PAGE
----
Alexander on Arab Spring

Shadow Foreign Secrtary Douglas Alexander spoke at RUSI recently and reaffirmed Labour’s support for the intervention in Libya.

In Libya, Labour supported the action to enforce UN Resolutions 1970 and 1973. There is no doubt that the Libyan campaign took place under the long shadow cast by the decision to authorise military action in Iraq in 2003. The resulting loss of life and trust from that conflict means that across the country there is real and enduring scepticism about military intervention. But the decision to protect civilians from certain slaughter was, I believe, the right one

In a wide ranging review of events in the region there was no mention of the Russian/China veto of Security Council resolution on Syria.  He steered clear of specifics like this. A theme of the speech was his perception of a switch from pessimism to optimism, driven by the fact that the region is growing younger, warning that this might turn if the two state solution does not emerge in Palestine.

He put distance between himself and government by attacking its general approach, which was characterised by the Foreign Affairs Select Committee as

as being based on “its declared wish to build strengthened bilateral relationships with emerging powers outside the traditional Euro-Atlantic area, and the increased emphasis it was giving to commercial interests in the UK’s foreign relations.”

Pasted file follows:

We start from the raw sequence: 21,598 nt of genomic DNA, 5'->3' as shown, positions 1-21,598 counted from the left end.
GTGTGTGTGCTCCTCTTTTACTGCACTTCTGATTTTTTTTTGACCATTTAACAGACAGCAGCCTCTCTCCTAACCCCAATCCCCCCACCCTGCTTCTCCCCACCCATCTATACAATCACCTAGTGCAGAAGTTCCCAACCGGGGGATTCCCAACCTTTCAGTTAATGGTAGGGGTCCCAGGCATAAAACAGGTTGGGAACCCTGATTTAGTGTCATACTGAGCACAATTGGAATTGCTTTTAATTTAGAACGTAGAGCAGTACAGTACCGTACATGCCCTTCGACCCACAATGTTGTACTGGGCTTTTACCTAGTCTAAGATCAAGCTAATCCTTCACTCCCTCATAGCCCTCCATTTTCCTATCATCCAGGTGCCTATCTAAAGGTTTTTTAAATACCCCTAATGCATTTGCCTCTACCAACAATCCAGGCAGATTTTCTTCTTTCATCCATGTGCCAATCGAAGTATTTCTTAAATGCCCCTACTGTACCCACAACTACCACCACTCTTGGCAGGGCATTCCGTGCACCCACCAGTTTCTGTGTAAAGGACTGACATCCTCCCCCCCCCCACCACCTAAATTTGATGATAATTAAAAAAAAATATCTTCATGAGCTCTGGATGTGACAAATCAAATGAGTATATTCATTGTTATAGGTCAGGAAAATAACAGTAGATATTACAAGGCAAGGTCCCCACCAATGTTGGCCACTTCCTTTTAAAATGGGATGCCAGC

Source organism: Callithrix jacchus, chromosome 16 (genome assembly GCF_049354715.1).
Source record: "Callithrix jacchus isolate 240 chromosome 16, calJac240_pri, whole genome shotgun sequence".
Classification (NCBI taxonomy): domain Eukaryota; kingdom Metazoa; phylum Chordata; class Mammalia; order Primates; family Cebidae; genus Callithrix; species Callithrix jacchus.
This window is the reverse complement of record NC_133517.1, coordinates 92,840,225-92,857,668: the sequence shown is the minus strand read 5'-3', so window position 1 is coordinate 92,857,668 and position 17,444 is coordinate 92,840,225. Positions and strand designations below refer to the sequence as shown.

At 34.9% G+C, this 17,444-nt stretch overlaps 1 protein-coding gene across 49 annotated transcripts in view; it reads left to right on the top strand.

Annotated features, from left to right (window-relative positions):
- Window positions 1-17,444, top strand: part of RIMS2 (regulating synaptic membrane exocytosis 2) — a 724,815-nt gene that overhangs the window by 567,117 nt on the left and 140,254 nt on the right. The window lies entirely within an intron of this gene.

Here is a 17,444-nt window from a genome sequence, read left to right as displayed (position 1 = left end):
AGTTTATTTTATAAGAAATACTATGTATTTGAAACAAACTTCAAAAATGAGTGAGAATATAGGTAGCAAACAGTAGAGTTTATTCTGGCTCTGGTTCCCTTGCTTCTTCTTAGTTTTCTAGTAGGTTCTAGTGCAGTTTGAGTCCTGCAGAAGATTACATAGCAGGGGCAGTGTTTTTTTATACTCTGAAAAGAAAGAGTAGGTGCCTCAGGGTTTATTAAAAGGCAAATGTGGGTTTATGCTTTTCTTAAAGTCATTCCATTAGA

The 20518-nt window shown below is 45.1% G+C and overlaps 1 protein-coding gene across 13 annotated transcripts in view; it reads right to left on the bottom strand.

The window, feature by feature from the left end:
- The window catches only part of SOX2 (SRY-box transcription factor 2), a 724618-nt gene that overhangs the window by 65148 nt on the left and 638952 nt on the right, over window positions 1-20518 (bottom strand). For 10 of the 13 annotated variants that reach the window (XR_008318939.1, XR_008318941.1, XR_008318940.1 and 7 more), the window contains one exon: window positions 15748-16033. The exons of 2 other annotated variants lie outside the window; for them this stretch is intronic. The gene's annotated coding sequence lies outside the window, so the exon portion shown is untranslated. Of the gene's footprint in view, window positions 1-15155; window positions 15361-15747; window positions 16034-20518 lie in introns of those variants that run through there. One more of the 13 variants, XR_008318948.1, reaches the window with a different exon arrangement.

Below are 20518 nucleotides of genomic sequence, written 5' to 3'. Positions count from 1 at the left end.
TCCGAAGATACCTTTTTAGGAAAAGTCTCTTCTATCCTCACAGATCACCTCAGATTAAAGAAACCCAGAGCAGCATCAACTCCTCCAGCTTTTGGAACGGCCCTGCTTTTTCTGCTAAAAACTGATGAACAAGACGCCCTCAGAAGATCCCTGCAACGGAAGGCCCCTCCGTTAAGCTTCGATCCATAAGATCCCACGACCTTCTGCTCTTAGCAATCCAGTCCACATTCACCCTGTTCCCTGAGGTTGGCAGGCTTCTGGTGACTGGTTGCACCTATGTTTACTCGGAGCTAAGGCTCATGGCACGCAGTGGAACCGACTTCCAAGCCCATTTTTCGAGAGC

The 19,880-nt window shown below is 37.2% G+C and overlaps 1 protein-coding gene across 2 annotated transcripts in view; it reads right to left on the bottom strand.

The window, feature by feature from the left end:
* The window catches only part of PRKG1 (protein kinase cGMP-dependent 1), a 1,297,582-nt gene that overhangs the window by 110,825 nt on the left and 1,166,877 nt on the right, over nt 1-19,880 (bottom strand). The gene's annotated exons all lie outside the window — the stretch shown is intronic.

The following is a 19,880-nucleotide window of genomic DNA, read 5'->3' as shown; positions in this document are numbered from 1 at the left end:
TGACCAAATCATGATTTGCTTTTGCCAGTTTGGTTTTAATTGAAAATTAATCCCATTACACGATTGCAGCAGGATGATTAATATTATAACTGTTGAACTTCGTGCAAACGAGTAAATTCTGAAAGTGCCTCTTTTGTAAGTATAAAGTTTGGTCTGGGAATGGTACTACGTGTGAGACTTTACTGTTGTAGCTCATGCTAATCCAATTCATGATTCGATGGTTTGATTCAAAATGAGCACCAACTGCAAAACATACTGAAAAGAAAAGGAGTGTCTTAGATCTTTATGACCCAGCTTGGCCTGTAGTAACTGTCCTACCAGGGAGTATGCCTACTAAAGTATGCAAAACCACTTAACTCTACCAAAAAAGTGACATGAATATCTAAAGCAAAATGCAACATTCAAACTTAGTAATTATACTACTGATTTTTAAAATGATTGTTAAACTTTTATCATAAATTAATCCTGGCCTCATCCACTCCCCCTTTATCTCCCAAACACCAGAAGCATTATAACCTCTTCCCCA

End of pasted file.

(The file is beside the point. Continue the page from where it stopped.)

Alexander says

I was sceptical that such an approach would be sufficient before the Arab Spring – now it looks less and less relevant to the challenges we face.

He sets out three steps for consolidating democratic progress in North Africa: ‘radical moves to open European markets to Egypt, Tunisia and a free Libya would benefit European consumers’; ‘address the multilateral system to the challenges facing the region’ including Palestinian statehood; ‘we must address our diplomacy not just to states, but to the peoples of the Arab World’, which means defending resources like the BBC World Service and extending access to the internet and other communication technologies. 

Clearly Labour is constructing an interesting narrative here. One that portrays the Conservatives as doing the right thing in the short run – e.g. ‘protecting civilians’ in Benghazi – but as out of touch with the long term trends and what is needed to encourage deep democracy.

About Jason Ralph

Jason Ralph, Professor of International Relations, University of Leeds
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